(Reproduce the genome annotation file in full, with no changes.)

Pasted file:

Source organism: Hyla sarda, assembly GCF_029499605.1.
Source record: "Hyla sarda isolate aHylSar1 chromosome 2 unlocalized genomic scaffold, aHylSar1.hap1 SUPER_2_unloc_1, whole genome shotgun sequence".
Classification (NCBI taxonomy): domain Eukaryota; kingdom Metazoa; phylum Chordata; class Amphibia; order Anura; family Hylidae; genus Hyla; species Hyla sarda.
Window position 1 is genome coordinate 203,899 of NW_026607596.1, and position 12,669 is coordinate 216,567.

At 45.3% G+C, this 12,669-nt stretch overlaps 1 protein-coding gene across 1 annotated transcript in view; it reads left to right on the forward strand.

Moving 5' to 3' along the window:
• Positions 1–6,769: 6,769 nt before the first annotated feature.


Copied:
Source organism: Hyla sarda, assembly GCF_029499605.1.
Source record: "Hyla sarda isolate aHylSar1 chromosome 2 unlocalized genomic scaffold, aHylSar1.hap1 SUPER_2_unloc_1, whole genome shotgun sequence".
Classification (NCBI taxonomy): domain Eukaryota; kingdom Metazoa; phylum Chordata; class Amphibia; order Anura; family Hylidae; genus Hyla; species Hyla sarda.
Window position 1 is genome coordinate 203,899 of NW_026607596.1, and position 12,669 is coordinate 216,567.

At 45.3% G+C, this 12,669-nt stretch overlaps 1 protein-coding gene across 1 annotated transcript in view; it reads left to right on the forward strand.

Moving 5' to 3' along the window:
• Positions 1–6,769: 6,769 nt before the first annotated feature.